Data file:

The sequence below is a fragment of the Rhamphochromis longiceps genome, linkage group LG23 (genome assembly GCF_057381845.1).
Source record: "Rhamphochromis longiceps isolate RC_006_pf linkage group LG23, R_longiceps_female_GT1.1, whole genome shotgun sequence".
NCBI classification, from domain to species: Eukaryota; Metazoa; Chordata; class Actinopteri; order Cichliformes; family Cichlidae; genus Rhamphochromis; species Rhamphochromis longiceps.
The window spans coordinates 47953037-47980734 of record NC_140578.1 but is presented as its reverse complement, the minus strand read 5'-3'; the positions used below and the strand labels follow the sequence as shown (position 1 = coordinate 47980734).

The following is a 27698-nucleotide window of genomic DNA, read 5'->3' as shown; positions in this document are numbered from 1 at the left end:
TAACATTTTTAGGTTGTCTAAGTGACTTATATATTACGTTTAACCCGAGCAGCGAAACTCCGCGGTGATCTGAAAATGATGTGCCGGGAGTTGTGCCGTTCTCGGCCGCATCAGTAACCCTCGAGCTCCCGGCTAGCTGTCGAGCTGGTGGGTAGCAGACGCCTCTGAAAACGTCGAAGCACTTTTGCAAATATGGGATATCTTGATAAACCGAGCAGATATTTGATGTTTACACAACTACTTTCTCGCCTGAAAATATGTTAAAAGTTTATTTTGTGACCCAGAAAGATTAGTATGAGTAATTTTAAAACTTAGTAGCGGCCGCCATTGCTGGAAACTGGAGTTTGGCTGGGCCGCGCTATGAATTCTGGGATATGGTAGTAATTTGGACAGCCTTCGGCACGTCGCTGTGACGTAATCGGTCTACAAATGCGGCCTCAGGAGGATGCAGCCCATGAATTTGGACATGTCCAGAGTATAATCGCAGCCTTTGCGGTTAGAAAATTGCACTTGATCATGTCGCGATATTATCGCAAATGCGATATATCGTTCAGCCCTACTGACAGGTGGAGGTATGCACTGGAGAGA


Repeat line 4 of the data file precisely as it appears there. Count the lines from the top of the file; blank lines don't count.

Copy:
The window spans coordinates 47953037-47980734 of record NC_140578.1 but is presented as its reverse complement, the minus strand read 5'-3'; the positions used below and the strand labels follow the sequence as shown (position 1 = coordinate 47980734).